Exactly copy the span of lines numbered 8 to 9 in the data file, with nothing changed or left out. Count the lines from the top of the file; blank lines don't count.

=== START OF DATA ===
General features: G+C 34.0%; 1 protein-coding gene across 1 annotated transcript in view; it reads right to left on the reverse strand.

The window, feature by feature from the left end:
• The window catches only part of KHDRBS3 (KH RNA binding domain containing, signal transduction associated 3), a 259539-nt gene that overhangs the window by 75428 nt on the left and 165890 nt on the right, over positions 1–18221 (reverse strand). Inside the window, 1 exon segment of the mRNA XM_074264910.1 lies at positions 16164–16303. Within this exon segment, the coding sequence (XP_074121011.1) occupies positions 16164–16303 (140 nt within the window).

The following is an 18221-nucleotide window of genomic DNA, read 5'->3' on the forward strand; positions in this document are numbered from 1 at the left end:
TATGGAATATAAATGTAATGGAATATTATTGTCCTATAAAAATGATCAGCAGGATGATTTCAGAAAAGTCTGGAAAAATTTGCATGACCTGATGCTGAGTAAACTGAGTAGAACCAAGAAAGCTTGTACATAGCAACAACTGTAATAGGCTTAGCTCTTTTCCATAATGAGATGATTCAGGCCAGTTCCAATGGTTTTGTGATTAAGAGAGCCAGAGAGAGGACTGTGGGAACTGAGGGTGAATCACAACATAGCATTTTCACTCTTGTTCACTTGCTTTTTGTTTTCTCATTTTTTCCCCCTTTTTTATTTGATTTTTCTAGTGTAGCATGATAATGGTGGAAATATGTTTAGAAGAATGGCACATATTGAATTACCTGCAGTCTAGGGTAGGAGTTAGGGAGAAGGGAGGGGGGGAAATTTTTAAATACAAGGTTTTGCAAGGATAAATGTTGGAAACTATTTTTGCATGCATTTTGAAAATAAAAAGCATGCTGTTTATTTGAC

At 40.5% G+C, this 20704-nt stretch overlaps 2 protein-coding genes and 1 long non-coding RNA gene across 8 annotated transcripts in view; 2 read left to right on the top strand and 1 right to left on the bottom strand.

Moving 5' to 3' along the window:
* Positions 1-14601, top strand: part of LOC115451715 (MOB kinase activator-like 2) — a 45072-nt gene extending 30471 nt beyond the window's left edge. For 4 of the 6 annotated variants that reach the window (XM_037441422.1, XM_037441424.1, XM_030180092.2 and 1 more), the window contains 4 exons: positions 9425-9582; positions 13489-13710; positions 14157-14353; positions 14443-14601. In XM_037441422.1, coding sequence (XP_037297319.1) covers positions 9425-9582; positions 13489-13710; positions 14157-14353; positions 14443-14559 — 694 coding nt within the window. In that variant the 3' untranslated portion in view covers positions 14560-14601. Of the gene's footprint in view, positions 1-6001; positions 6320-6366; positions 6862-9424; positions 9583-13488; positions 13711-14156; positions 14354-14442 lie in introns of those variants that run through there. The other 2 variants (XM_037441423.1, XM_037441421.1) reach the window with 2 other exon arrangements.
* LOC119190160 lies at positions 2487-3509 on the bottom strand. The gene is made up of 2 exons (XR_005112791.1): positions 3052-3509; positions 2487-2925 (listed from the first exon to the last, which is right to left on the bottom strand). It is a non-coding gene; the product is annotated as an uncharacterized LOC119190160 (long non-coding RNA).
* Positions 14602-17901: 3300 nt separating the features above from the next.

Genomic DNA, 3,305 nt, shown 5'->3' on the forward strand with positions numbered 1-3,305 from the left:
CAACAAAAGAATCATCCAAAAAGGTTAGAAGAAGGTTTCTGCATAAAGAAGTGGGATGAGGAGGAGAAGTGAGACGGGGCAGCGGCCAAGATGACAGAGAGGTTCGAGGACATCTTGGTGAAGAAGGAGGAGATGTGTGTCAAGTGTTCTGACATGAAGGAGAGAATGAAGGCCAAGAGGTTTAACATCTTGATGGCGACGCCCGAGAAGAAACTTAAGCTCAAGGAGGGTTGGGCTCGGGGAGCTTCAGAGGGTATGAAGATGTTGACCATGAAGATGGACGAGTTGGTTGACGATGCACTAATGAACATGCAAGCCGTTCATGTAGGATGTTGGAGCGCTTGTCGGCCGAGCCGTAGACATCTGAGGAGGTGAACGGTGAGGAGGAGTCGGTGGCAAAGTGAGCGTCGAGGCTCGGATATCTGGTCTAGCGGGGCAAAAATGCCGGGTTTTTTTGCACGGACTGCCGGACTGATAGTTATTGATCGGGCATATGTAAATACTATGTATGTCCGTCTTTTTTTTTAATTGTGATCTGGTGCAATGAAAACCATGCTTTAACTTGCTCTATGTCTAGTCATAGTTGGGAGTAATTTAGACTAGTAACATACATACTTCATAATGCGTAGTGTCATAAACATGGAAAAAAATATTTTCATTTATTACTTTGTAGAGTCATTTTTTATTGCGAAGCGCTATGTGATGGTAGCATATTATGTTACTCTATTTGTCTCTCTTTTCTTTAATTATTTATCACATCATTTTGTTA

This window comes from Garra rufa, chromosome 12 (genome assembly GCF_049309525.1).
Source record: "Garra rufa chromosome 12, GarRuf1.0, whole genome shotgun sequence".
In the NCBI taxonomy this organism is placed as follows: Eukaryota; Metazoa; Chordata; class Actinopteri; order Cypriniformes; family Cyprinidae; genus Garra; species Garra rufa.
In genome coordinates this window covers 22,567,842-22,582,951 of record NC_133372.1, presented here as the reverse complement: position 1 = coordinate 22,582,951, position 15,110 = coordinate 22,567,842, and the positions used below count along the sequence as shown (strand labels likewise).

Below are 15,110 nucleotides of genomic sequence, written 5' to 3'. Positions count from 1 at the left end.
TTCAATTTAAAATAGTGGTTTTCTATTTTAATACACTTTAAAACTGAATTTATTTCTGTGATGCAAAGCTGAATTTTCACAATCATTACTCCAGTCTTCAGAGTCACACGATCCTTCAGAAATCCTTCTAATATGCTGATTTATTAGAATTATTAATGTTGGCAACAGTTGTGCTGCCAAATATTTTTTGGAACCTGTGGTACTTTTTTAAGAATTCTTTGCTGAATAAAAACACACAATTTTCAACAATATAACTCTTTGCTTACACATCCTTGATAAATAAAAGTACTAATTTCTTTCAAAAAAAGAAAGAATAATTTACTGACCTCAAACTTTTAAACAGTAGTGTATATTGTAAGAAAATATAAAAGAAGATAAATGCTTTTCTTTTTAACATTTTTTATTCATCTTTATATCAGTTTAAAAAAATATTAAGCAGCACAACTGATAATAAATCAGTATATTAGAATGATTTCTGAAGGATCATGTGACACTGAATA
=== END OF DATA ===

* Positions 1-14601, top strand: part of LOC115451715 (MOB kinase activator-like 2) — a 45072-nt gene extending 30471 nt beyond the window's left edge. For 4 of the 6 annotated variants that reach the window (XM_037441422.1, XM_037441424.1, XM_030180092.2 and 1 more), the window contains 4 exons: positions 9425-9582; positions 13489-13710; positions 14157-14353; positions 14443-14601. In XM_037441422.1, coding sequence (XP_037297319.1) covers positions 9425-9582; positions 13489-13710; positions 14157-14353; positions 14443-14559 — 694 coding nt within the window. In that variant the 3' untranslated portion in view covers positions 14560-14601. Of the gene's footprint in view, positions 1-6001; positions 6320-6366; positions 6862-9424; positions 9583-13488; positions 13711-14156; positions 14354-14442 lie in introns of those variants that run through there. The other 2 variants (XM_037441423.1, XM_037441421.1) reach the window with 2 other exon arrangements.
* LOC119190160 lies at positions 2487-3509 on the bottom strand. The gene is made up of 2 exons (XR_005112791.1): positions 3052-3509; positions 2487-2925 (listed from the first exon to the last, which is right to left on the bottom strand). It is a non-coding gene; the product is annotated as an uncharacterized LOC119190160 (long non-coding RNA).